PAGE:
• Krasnow Monday Seminar -10.31.16

    TITLE:  Challenges & successes in neuroscience data sharing
    SPEAKER:  Giorgio Ascoli (Krasnow Institute, George Mason University)

    DATE: Monday, 31 October, 2016
    TIME: 4:00-5:00pm
    LOCATION: Lecture Room (Room 229)
    Krasnow Institute Building
    George Mason University, Fairfax, VA

  • Shedding Light on Biology of Human Consciousness

    Study in human participants lends insight into one of neuroscience’s greatest puzzles: how the brain transforms unconscious information into conscious thought – The Brain’s ‘Aha!’ Moment

    Columbia scientists have identified the brain’s ‘aha!’ moment, that flash in time when you suddenly become aware of information, such as knowing the answer to a difficult question. Today’s findings in humans, combined with previous research, provide compelling evidence that this moment, this feeling of having decided pierces consciousness when information being collected by the brain reaches a critical level.

    The results of this study further suggest that this piercing of consciousness shares the same underlying brain mechanisms known to be involved in making far simpler decisions. Importantly, this study offers hope that the biological foundations of consciousness may well be within our grasp.

  • Retrieving memories from early Alzheimer’s

    In the early stages of Alzheimer’s disease, patients are often unable to remember recent experiences. However, a new study from MIT suggests that those memories are still stored in the brain — they just can’t be easily accessed.

    The MIT neuroscientists report in Nature that mice in the early stages of Alzheimer’s can form new memories just as well as normal mice but cannot recall them a few days later.

    “Memory retrieval by activating engram cells in mouse models of early Alzheimer’s disease”
    By Roy et al | Nature, 2016 Mar 24

  • Steven Schiff

    Director, Penn State Center for Neural Engineering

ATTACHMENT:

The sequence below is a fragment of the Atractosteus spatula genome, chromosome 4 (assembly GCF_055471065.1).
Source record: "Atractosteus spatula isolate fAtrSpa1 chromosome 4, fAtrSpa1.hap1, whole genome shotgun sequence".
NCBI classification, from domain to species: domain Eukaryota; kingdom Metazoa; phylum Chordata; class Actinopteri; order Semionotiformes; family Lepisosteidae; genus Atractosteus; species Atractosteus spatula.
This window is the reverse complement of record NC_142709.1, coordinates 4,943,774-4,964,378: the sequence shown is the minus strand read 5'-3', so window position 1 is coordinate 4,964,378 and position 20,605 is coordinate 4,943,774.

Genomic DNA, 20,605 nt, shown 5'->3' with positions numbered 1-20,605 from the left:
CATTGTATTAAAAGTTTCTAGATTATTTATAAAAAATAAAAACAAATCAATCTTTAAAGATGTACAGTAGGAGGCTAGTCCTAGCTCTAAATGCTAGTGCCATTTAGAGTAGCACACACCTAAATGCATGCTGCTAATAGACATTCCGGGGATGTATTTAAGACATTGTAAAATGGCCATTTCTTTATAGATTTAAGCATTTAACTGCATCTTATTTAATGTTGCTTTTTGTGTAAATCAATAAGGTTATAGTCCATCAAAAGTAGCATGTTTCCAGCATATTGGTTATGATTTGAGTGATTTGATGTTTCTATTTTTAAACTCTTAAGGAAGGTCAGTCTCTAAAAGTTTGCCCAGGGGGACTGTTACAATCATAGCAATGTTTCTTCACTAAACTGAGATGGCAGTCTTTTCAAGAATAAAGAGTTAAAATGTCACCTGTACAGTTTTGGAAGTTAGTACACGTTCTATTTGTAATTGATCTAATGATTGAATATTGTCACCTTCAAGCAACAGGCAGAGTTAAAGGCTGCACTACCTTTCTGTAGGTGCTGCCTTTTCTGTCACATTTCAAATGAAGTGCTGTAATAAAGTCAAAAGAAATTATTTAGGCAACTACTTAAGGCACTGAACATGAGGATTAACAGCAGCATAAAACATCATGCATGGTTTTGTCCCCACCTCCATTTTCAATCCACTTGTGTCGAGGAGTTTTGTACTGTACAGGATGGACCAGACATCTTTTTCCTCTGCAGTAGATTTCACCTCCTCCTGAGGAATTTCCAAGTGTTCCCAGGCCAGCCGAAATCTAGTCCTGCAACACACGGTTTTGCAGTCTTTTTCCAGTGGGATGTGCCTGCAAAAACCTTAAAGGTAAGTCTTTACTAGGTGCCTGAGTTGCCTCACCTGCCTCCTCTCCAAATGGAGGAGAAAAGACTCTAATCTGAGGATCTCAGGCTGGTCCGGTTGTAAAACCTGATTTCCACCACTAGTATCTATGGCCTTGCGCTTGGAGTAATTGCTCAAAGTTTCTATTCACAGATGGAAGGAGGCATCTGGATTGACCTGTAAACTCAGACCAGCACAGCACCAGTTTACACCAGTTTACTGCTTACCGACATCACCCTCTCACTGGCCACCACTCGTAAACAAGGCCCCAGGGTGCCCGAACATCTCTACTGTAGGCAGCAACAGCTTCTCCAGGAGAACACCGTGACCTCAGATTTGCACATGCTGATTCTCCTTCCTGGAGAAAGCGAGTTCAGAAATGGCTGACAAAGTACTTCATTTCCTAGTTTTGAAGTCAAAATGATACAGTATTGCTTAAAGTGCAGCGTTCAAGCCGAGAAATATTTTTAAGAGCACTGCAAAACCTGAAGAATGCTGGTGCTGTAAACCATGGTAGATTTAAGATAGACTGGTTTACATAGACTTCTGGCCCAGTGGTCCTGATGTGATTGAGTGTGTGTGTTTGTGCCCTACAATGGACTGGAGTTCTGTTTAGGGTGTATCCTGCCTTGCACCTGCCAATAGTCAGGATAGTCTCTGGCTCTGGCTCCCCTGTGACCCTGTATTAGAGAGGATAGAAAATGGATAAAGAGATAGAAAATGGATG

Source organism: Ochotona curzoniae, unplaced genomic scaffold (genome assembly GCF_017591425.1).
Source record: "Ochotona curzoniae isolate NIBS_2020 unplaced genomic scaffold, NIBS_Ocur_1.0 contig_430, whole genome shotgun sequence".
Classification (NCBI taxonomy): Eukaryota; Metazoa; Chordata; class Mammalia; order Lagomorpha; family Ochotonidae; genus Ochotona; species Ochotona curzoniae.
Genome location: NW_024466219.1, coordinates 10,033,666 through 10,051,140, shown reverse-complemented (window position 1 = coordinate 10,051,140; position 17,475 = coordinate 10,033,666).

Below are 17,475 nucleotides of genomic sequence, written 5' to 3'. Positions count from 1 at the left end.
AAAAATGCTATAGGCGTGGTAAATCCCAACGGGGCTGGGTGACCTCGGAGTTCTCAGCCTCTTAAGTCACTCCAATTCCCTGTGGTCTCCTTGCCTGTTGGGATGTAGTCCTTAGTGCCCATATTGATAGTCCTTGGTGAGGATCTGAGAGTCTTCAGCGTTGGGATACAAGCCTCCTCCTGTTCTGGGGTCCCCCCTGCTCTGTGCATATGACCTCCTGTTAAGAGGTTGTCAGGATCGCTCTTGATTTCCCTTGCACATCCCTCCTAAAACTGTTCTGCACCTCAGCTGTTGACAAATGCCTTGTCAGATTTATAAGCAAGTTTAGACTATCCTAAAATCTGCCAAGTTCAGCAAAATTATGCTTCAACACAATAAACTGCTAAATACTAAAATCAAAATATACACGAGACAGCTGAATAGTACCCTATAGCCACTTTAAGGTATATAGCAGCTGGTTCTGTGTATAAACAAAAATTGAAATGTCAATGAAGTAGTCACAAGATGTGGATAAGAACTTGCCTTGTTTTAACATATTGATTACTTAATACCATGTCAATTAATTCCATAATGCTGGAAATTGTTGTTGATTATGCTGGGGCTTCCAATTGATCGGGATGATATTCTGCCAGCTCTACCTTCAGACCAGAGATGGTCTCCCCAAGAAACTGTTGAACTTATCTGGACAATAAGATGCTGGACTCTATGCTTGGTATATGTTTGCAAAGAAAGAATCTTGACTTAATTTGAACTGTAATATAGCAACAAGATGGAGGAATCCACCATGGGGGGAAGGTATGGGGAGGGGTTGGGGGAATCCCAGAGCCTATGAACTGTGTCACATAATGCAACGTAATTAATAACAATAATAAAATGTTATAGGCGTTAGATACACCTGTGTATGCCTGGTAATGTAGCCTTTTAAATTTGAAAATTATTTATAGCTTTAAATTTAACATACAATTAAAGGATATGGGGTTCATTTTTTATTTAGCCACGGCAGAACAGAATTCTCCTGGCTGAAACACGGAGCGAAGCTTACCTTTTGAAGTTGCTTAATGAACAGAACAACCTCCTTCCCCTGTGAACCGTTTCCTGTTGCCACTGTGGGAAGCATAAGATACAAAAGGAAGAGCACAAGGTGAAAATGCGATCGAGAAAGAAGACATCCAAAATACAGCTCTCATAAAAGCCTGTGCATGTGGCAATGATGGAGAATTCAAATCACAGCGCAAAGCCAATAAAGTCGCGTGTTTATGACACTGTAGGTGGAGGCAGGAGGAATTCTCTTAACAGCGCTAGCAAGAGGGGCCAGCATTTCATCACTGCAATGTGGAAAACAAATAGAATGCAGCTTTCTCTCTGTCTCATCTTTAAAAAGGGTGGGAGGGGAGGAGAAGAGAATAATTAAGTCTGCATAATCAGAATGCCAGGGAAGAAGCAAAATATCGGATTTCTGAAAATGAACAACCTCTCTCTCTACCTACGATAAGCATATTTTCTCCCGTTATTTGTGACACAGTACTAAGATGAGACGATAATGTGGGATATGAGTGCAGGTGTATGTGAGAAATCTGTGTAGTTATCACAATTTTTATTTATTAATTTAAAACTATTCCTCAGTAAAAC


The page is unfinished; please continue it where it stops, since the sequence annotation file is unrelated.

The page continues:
Brush Chair Professor, Engineering Science and Mechanics
    Professor, Neurosurgery
    Professor. Physics (Courtesy appointment)

    Categories: Penn State Neuroscience, NIH BRAIN Researchers, Neural Engineering, Neuroethics people, Neuromodulation researchers, Mason Neuroscience Alumni

    Research interests include neural engineering, neurosurgery, epilepsy, Parkinson’s Disease, wave mechanics, brain machine interfaces, EEG, electrical fields, and control theory.

  • Ecker Lab – Salk

    Principal Investigator: Joseph R Ecker
    Salk Institute for Biological Studies

    Being able to study the epigenome in great detail and in its entirety will provide a better understanding of plant productivity and stress resistance, the dynamics of the human genome, stem cells’ capacity to self-renew and how epigenetic factors contribute to the development of tumors and disease. We are now exploring how DNA methylation effects the development of human embryonic stem (hES) cells as well as induced pluripotent stem (IPS) cells as they are induced to differentiate into other types of cells.

  • Center for Neural Engineering – PSU

    The Penn State Center for Neural Engineering is a university-wide Center, bridging the campuses and Colleges of Engineering and Science at University Park, with the College of Medicine at Hershey. It is housed within facilities of the Department of Neurosurgery and theDepartment of Engineering Science and Mechanics.

    The Center has resident core faculty, with a considerable number of faculty Affiliates drawn from University Park and Hershey.The Center enables the successful conduct of interdisciplinary research and acquisition of funding for projects that individual Penn State scientists could not perform on their own.